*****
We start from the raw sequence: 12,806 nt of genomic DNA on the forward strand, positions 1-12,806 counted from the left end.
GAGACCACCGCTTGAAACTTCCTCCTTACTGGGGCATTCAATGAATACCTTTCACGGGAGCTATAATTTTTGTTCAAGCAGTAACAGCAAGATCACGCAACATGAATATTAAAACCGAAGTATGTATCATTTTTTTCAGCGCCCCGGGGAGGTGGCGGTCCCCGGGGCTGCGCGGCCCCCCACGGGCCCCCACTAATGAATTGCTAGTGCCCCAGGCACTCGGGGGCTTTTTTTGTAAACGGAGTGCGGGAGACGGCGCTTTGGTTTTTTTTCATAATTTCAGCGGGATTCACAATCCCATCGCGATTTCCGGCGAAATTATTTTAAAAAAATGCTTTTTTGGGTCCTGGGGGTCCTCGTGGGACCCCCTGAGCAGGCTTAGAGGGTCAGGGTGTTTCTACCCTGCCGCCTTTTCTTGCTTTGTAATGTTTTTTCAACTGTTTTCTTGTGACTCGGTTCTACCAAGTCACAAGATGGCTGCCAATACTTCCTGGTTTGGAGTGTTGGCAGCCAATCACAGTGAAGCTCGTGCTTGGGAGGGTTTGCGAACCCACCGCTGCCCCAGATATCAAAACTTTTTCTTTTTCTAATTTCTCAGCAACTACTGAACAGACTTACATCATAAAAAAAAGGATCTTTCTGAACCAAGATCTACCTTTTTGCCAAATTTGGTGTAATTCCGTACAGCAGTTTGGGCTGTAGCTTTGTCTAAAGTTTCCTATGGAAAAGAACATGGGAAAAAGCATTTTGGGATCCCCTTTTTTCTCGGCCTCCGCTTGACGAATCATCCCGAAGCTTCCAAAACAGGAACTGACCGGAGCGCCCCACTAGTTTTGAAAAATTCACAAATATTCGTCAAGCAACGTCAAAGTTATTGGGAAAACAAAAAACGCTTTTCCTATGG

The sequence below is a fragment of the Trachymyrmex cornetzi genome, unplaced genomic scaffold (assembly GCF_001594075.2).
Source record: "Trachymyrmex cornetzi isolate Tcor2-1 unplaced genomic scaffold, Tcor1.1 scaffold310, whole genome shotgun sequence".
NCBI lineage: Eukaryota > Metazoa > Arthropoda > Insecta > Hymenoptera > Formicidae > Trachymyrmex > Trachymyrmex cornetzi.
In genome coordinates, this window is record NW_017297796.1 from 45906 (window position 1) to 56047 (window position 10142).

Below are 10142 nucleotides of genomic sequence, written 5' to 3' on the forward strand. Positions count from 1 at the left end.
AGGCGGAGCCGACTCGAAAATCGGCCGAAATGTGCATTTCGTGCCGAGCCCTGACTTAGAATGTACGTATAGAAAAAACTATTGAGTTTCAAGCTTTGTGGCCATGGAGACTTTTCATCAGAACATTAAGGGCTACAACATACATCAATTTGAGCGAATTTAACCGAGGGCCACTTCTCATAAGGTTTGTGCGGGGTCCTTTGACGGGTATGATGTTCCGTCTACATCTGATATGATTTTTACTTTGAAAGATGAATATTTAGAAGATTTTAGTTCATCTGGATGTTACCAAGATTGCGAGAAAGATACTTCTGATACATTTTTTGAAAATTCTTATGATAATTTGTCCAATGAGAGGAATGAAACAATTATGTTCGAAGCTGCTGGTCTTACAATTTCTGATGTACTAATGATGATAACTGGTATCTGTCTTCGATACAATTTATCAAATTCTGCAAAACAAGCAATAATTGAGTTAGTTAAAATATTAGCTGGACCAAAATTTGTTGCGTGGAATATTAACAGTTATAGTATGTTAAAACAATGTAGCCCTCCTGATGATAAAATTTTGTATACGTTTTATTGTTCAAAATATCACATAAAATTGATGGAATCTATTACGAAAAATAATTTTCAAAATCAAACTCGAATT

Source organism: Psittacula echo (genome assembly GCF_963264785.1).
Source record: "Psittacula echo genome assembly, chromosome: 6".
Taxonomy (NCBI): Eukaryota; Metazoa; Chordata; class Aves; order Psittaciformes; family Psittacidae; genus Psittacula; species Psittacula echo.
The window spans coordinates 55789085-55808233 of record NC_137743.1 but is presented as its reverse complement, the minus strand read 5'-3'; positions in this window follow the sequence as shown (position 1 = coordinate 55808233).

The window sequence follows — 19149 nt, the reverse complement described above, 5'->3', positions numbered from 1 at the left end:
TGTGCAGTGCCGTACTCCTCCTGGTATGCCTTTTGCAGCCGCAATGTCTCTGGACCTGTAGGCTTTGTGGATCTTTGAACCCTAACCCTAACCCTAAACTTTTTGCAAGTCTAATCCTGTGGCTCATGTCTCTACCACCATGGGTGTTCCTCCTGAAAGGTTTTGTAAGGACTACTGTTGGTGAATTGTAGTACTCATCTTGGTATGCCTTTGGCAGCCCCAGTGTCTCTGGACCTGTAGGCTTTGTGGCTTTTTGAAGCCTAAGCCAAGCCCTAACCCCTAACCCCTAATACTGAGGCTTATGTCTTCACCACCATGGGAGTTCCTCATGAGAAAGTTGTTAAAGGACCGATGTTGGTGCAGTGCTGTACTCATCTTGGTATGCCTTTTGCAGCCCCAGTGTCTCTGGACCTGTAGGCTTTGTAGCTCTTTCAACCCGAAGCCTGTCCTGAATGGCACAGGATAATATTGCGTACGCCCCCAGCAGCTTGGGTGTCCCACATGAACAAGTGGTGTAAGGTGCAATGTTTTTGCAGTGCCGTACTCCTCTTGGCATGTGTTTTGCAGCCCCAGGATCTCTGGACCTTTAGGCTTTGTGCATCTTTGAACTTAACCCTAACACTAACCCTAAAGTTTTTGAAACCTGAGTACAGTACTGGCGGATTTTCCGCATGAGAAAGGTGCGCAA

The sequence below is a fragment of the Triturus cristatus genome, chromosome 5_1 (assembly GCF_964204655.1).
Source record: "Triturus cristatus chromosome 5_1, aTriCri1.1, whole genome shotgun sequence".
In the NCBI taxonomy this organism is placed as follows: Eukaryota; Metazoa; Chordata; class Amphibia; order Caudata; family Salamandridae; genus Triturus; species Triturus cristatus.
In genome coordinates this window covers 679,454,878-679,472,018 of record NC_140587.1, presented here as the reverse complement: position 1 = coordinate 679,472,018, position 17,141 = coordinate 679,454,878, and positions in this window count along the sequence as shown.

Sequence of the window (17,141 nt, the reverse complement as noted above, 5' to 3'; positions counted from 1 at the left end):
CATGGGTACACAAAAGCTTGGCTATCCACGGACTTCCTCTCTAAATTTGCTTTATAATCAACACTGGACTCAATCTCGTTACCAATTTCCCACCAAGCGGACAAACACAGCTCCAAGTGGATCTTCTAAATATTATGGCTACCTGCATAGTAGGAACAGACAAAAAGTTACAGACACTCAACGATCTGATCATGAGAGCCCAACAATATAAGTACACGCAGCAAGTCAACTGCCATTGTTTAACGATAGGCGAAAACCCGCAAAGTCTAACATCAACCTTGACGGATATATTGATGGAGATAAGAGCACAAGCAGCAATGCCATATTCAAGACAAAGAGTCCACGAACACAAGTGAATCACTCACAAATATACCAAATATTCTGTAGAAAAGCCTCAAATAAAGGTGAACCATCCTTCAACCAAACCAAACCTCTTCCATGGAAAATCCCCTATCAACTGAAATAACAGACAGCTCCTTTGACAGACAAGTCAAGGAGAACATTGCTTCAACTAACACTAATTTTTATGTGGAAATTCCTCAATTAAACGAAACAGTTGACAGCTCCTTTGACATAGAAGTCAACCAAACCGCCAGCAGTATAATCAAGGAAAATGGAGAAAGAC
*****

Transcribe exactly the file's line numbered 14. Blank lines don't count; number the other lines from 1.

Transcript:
TGTGCAGTGCCGTACTCCTCCTGGTATGCCTTTTGCAGCCGCAATGTCTCTGGACCTGTAGGCTTTGTGGATCTTTGAACCCTAACCCTAACCCTAAACTTTTTGCAAGTCTAATCCTGTGGCTCATGTCTCTACCACCATGGGTGTTCCTCCTGAAAGGTTTTGTAAGGACTACTGTTGGTGAATTGTAGTACTCATCTTGGTATGCCTTTGGCAGCCCCAGTGTCTCTGGACCTGTAGGCTTTGTGGCTTTTTGAAGCCTAAGCCAAGCCCTAACCCCTAACCCCTAATACTGAGGCTTATGTCTTCACCACCATGGGAGTTCCTCATGAGAAAGTTGTTAAAGGACCGATGTTGGTGCAGTGCTGTACTCATCTTGGTATGCCTTTTGCAGCCCCAGTGTCTCTGGACCTGTAGGCTTTGTAGCTCTTTCAACCCGAAGCCTGTCCTGAATGGCACAGGATAATATTGCGTACGCCCCCAGCAGCTTGGGTGTCCCACATGAACAAGTGGTGTAAGGTGCAATGTTTTTGCAGTGCCGTACTCCTCTTGGCATGTGTTTTGCAGCCCCAGGATCTCTGGACCTTTAGGCTTTGTGCATCTTTGAACTTAACCCTAACACTAACCCTAAAGTTTTTGAAACCTGAGTACAGTACTGGCGGATTTTCCGCATGAGAAAGGTGCGCAA